I currently work as a Senior Messaging Consultant for one of the premier consulting firms in the world, I cut my teeth on Exchange 5.0, and have worked with every version of Microsoft’s awesome email package since then, as well as MHS, Sendmail, and MailEnable systems. I've written dozens of articles on behalf of my past employers, their partners, and others, and I finally decided to embrace blogging and social media, so please follow me on Twitter @caspermanes if you enjoy my posts.


  1. Therese Jayme · April 28, 2012

    This is a great article for me! I have been meaning to ask for a topic that highlights every user to be aware and knowledgeable of the pros and cons when going online. Thank you for emphasizing that every individual should take part in putting a stop to spam, malware and phishing sites. As what they say, big things come from small pockets. This is why we should not patronize those spam emails and fictitious links when we receive them in our mailboxes. And this has to start in ourselves.

    Don’t let any stranger take away your personal information without even knowing. Let’s start deleting spam emails now!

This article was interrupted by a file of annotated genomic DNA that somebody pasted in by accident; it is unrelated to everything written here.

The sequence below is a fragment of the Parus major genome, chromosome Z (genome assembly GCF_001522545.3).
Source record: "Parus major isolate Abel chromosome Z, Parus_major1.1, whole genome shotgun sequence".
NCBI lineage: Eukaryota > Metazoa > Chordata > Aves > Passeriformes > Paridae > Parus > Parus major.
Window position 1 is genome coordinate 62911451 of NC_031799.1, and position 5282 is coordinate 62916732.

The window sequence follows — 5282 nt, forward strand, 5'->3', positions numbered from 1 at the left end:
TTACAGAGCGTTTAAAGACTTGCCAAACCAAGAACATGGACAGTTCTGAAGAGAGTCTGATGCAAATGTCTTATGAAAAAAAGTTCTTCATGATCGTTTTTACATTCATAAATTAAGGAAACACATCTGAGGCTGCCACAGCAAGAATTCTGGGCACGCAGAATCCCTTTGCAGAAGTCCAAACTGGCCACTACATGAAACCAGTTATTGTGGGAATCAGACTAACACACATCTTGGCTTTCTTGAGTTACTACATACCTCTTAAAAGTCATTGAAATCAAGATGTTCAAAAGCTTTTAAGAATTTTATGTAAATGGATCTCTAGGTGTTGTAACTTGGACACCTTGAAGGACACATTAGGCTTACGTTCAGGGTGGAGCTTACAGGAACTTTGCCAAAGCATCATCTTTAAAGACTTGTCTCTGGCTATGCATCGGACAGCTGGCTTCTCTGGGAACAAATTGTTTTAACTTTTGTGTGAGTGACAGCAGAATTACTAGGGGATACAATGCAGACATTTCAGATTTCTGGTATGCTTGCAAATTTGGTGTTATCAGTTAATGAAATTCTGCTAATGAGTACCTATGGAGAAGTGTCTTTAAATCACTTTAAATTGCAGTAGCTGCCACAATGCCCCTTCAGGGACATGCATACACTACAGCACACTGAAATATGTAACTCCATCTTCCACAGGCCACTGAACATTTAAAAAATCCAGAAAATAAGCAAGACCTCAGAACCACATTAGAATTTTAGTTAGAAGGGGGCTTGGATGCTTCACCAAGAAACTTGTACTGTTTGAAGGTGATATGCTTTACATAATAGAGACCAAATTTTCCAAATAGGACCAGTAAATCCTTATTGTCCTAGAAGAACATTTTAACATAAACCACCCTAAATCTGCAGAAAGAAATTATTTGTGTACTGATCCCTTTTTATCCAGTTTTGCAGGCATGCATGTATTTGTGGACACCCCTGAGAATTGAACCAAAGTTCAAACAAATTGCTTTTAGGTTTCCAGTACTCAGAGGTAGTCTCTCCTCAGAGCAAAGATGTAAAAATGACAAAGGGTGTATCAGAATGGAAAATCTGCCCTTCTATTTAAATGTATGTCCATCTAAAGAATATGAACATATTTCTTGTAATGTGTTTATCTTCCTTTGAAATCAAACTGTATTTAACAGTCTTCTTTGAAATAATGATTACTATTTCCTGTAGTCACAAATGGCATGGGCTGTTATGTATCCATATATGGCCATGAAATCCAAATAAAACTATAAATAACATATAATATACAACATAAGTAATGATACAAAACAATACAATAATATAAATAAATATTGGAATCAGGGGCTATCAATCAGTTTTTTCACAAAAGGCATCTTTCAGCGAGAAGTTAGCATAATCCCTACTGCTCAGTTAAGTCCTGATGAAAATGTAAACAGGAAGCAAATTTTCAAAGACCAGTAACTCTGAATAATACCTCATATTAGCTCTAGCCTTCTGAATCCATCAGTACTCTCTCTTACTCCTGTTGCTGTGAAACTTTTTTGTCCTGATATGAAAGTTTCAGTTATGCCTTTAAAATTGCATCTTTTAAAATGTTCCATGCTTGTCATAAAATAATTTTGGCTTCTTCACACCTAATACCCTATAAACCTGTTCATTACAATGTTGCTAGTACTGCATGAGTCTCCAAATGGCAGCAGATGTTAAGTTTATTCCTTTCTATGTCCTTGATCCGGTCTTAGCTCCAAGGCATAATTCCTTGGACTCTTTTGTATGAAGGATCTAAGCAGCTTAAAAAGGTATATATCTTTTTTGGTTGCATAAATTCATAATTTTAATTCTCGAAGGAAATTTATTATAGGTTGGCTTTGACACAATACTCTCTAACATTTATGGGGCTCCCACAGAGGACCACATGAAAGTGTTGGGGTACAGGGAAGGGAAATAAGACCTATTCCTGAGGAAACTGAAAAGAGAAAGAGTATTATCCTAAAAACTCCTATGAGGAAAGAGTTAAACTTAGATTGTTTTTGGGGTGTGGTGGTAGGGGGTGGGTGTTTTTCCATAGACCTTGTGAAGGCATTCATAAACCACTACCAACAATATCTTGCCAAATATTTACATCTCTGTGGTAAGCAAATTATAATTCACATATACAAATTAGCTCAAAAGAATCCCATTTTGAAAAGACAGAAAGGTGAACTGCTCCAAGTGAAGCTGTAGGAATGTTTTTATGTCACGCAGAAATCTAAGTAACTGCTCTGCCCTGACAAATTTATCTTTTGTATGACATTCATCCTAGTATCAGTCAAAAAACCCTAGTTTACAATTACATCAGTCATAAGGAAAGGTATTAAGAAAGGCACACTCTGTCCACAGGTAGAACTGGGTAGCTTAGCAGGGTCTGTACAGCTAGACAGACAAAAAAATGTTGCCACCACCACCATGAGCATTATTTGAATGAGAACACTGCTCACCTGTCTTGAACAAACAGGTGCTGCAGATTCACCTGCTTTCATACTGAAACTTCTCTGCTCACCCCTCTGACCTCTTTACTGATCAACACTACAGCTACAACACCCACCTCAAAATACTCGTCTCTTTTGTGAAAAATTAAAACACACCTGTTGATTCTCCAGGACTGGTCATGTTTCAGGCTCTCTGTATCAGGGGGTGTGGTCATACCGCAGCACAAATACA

2. Jen Mainer · April 29, 2012

    Now you scared me.

    Now the question becomes, how do we protect ourselves further from all those spam? Any particular email provider who is better at filtering spam?

    What are the characteristics of a site that is reliable?

    I am particularly worried about the malware that will register every keystroke. Any software I could install that would detect and remove that?

    Do you have statistics of those who were victims of identity theft because of wrong information sent through spam?

    And if we fall victim to it, what can we do to trace and retrieve our identity back? What are the statistics of people persecuted and convicted for stealing and using other people’s info? What’s the maximum penalty, by the way?

  3. Erik Seal · April 30, 2012

    Hello, I had a question about the keystroke logging type of malware. Is it possible to dupe these by deliberately typing in wrong characters in a password and then deleting them by clicking back (so say if my password was baseball, I would type basketball, then click my cursor back to delete the k and the t)?

  4. Mike · July 12, 2013

    Honestly, who the hell cares about email that hits your inbox selling as seen on tv products or whatever else – coupons etc. Who cares? That’s not spam, it’s junk mail. Not harming anybody or stealing/phishing.